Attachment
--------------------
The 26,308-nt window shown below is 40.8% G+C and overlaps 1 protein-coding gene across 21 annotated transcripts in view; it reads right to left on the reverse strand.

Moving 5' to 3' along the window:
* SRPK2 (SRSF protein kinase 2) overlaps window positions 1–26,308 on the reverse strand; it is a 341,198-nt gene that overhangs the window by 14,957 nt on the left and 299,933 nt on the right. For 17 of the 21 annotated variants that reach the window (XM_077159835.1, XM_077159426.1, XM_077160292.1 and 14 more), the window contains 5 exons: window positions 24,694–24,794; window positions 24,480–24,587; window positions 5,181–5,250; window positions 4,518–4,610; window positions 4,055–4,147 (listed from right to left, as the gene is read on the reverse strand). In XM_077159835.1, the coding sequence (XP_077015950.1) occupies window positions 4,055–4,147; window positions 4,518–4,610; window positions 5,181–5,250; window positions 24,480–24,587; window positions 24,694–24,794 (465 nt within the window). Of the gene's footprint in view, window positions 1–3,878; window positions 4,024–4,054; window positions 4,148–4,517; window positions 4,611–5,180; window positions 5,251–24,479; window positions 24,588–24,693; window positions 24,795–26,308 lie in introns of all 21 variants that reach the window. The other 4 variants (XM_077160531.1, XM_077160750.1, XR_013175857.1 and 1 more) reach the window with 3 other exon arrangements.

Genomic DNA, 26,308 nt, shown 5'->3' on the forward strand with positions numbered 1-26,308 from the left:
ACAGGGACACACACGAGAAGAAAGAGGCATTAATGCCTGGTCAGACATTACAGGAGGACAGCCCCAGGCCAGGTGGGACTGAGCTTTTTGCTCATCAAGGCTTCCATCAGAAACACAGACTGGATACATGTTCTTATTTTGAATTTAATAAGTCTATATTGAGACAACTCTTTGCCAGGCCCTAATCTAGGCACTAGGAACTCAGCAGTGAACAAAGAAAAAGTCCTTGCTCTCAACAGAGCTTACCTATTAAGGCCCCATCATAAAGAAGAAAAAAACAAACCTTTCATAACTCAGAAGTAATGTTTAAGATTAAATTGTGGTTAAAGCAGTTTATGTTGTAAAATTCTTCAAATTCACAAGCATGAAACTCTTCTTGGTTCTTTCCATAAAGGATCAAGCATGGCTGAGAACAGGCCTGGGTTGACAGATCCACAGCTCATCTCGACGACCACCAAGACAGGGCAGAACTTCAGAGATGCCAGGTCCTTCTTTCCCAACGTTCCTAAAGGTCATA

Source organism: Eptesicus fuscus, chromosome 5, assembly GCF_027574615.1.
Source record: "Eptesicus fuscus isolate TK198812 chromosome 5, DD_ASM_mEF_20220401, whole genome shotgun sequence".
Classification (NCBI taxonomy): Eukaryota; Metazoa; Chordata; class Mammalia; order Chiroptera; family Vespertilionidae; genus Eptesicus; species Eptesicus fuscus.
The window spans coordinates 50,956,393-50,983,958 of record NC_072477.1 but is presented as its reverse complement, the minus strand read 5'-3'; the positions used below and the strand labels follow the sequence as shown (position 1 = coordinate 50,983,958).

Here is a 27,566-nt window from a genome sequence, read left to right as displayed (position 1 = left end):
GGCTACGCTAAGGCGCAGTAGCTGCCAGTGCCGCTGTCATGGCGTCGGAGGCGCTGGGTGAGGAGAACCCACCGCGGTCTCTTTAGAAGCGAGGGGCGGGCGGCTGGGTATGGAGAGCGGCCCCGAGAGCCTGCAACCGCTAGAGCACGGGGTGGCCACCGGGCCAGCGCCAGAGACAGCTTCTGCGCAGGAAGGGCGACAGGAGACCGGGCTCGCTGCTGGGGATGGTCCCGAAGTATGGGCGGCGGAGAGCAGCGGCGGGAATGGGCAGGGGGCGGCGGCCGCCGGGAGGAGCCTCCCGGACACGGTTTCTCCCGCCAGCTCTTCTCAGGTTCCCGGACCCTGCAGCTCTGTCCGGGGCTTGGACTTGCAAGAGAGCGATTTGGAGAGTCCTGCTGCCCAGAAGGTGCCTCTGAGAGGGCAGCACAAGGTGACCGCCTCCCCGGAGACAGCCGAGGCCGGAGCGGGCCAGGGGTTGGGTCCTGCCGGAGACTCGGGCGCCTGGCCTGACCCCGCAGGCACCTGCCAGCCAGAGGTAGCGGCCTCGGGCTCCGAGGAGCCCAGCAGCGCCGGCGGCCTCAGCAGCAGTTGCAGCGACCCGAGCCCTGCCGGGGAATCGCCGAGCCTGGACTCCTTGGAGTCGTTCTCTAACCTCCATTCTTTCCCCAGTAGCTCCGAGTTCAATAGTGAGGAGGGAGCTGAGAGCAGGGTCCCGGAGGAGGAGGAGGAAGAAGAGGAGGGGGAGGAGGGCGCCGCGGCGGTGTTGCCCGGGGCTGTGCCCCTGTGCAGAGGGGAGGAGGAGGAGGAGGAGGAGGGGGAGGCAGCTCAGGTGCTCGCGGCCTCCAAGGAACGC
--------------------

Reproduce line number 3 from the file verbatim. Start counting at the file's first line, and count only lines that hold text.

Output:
* SRPK2 (SRSF protein kinase 2) overlaps window positions 1–26,308 on the reverse strand; it is a 341,198-nt gene that overhangs the window by 14,957 nt on the left and 299,933 nt on the right. For 17 of the 21 annotated variants that reach the window (XM_077159835.1, XM_077159426.1, XM_077160292.1 and 14 more), the window contains 5 exons: window positions 24,694–24,794; window positions 24,480–24,587; window positions 5,181–5,250; window positions 4,518–4,610; window positions 4,055–4,147 (listed from right to left, as the gene is read on the reverse strand). In XM_077159835.1, the coding sequence (XP_077015950.1) occupies window positions 4,055–4,147; window positions 4,518–4,610; window positions 5,181–5,250; window positions 24,480–24,587; window positions 24,694–24,794 (465 nt within the window). Of the gene's footprint in view, window positions 1–3,878; window positions 4,024–4,054; window positions 4,148–4,517; window positions 4,611–5,180; window positions 5,251–24,479; window positions 24,588–24,693; window positions 24,795–26,308 lie in introns of all 21 variants that reach the window. The other 4 variants (XM_077160531.1, XM_077160750.1, XR_013175857.1 and 1 more) reach the window with 3 other exon arrangements.